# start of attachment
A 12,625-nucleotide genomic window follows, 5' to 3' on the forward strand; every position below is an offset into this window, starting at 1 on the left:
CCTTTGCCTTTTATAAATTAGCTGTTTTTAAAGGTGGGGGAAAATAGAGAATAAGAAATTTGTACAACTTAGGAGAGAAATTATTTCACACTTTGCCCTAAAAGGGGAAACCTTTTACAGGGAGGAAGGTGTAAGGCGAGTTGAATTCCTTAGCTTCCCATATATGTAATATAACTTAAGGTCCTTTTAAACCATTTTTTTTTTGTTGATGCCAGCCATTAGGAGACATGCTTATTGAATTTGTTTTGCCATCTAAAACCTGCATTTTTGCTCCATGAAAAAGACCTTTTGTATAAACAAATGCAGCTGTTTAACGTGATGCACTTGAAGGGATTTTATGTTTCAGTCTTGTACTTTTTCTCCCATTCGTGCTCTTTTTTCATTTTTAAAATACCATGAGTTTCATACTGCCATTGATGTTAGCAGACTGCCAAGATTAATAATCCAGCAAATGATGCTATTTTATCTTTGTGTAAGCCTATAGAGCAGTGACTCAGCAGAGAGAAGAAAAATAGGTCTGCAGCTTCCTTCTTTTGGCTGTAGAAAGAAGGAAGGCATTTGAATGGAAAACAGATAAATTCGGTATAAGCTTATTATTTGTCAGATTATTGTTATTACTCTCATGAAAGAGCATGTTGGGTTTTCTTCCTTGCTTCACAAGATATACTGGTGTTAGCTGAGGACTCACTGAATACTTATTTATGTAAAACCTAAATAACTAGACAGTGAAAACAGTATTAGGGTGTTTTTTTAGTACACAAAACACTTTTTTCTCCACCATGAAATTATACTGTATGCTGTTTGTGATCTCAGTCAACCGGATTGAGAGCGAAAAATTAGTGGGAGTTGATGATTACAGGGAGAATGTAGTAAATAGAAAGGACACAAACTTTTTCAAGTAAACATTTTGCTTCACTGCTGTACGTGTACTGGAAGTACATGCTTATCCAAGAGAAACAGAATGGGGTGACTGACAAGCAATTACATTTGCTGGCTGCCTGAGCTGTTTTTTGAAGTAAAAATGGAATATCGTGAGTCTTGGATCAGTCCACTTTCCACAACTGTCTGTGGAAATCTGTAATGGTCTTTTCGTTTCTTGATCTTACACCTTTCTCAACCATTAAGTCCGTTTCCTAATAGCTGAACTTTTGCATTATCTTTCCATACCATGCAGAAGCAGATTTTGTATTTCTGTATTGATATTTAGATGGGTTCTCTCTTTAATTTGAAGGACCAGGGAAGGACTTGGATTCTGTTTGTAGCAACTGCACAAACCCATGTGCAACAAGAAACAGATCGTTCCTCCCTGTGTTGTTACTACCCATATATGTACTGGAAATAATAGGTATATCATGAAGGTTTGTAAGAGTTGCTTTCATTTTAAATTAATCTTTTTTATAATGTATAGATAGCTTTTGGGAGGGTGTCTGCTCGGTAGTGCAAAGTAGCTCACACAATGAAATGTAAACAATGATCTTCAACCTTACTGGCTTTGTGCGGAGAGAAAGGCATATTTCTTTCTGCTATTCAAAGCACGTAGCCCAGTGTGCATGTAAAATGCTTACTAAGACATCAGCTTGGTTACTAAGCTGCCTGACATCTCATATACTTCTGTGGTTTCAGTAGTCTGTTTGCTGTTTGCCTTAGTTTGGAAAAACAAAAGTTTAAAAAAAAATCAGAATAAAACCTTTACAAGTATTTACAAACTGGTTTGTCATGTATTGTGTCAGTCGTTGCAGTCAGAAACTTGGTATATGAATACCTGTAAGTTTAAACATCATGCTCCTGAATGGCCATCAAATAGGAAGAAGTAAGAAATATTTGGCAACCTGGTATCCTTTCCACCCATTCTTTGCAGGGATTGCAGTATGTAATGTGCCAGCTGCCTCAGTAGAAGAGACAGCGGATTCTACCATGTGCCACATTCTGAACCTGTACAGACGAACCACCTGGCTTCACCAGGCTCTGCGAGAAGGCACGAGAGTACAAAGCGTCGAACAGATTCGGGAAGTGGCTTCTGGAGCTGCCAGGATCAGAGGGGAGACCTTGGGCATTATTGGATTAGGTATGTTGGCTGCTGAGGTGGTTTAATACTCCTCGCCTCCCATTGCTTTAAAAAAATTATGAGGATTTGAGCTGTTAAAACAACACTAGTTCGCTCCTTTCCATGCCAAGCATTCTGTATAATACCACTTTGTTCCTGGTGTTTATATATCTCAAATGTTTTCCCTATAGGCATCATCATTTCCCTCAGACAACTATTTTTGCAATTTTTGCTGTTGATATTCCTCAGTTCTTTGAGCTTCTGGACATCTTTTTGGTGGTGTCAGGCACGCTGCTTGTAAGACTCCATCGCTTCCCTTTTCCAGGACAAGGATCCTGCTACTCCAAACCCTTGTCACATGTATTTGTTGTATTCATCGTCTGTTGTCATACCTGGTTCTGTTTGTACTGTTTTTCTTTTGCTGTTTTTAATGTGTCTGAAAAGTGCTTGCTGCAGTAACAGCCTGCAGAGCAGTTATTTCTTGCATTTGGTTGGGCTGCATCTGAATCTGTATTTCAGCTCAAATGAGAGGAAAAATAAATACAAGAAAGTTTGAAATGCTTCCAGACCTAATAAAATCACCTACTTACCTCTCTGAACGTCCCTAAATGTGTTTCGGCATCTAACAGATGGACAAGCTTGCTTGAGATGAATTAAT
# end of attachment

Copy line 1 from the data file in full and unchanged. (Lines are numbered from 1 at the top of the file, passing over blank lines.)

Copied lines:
A 12,625-nucleotide genomic window follows, 5' to 3' on the forward strand; every position below is an offset into this window, starting at 1 on the left: